Home health care and private duty care include very different services.

There is sometimes a good deal of confusion about the two terms, 'private duty care' and 'home health care'. Many people have the understanding that these two are basically the same things, and that they're basically interchangeable. Your private duty care professionals in Arlington and elsewhere understand that the two terms are actually quite different, and if you have a senior loved one in need of some kind of care, you should understand the differences as well. The following discussion will identify the most important points associated with each of these two types of care, in case you should have a need to know the difference.

Private duty care

Probably the single most distinguishing characteristic of private duty care is that it is non-medical in nature. That means it does not involve nurses, doctors, therapists, or any other medical personnel in a program of treatment. Much of private duty care centers around assisting a patient to perform the basic necessities of life. Included in this broad category are such activities as meal preparation, bathing and grooming, assistance with navigation around the home, light housekeeping, simple household chores, safety supervision, medication reminders, companionship, and transportation as needed. When it's necessary to help a patient keep doctor appointments, a private duty care person will also provide this kind of assistance.

There are no limits to the amount of time that a private duty care person would spend with the patient, and in fact it could even be that the private duty professional lives right with the patient in the same dwelling. Private duty care also involves family respite assistance, to help family members take a break from providing care so that they don't become burned out on the job. In some cases, such respite care includes having the family leave the home for several days, possibly on a vacation, so that they can have a complete break from providing care for at least a short period of time.

Private duty care is generally paid for by long-term care insurance, or through veterans' coverage, and in some cases even through private payments. When a patient also requires skilled care, for instance, while trying to recover from a major illness or accident, private duty care will often be continued, even after the skilled care program has been completed.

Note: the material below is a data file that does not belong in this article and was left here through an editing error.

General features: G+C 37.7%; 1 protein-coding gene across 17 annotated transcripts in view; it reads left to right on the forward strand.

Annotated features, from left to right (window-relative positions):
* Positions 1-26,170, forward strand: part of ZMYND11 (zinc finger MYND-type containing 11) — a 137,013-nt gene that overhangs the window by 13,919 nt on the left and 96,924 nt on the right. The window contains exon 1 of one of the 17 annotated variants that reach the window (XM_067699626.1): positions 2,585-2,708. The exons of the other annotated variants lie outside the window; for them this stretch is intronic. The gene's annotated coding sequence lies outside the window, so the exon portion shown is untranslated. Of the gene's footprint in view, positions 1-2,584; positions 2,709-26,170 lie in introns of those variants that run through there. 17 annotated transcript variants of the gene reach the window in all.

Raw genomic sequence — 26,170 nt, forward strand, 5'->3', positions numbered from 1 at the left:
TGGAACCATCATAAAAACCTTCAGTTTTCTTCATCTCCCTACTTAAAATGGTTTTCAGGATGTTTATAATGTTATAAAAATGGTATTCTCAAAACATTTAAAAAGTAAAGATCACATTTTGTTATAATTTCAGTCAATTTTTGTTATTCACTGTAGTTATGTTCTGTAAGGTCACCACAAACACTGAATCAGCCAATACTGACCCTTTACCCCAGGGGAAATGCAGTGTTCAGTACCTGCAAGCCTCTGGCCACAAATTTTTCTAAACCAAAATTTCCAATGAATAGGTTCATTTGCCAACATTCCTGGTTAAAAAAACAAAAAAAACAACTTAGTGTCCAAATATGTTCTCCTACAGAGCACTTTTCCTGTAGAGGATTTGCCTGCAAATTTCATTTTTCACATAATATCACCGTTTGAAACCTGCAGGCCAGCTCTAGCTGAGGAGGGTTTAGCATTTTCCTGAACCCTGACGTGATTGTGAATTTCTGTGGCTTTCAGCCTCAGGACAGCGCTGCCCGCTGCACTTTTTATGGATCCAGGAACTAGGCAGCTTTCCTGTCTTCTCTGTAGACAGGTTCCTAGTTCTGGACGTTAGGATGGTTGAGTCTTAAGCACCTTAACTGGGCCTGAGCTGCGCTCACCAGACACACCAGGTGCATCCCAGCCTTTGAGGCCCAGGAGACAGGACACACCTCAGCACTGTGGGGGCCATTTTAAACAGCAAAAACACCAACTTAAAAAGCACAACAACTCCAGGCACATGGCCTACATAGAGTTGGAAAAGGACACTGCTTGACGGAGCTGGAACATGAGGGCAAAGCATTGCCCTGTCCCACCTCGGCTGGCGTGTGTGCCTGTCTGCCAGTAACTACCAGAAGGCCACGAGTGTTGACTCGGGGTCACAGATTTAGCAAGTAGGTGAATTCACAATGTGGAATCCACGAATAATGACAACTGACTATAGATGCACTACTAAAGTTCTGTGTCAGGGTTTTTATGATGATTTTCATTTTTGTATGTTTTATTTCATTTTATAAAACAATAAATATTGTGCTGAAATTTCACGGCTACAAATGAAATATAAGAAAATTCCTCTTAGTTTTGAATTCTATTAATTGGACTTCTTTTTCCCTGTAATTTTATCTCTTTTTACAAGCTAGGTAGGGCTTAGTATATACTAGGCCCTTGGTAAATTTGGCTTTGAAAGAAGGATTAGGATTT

Home health care

The best way to think about home health care is that its skilled care, in which professional medical personnel is involved. That means there could be skilled nursing services being rendered, physical therapy, occupational or speech therapy, home health aide services, a dietary and nutrition specialist, a medical social worker, and of course, even a doctor's care may come into play.

In order to qualify for the prescribed services involved in home health care, a patient must meet certain criteria. These criteria consist of a homebound status, physician's orders, and medical skills which are required at least on an intermittent basis, and generally over a longer period of time. Home health care workers are almost always licensed, bonded, and insured, for the protection of both patients and the company providing the care.

The cost of home health care is generally covered by private insurances as well as Medicare and Medicaid, and sometimes also through private funding by individuals. Health care visits are generally coordinated by a person's physician, and they usually last for a period of between 30 and 60 days, depending on the kind of injury or illness which a patient has recently suffered. 

The goal of private duty care is to provide the patient with services that will help the client remain in their home and live comfortably while enjoying a reasonable level of quality of life. It is geared toward keeping a client safe and comfortable in their own home so that some other alternative such as assisted-living or moving to a nursing home can be avoided.

The combined services

Part of the reason why many people have confused private duty care with home health care is that the two services are often required by the same patient, and at the same time. A person who is recovering from a serious accident, for instance, might require physical therapy, skilled nursing services, and even the advice of a nutritionist in order to help with the recovery process.

At the same time, the individual having suffered through the accident might be disabled to the point where he/she is unable to perform many of the basic living tasks everyone has to go through. To help with bathing, grooming, and personal hygiene, it's very likely that a patient would need private duty care in addition to the home healthcare, especially in the absence of relatives who are able to provide some of those same services. Elderly people in particular, who often live alone and apart from their families, generally require both private duty care and home healthcare when recovering from an accident, or some kind of serious disease or illness.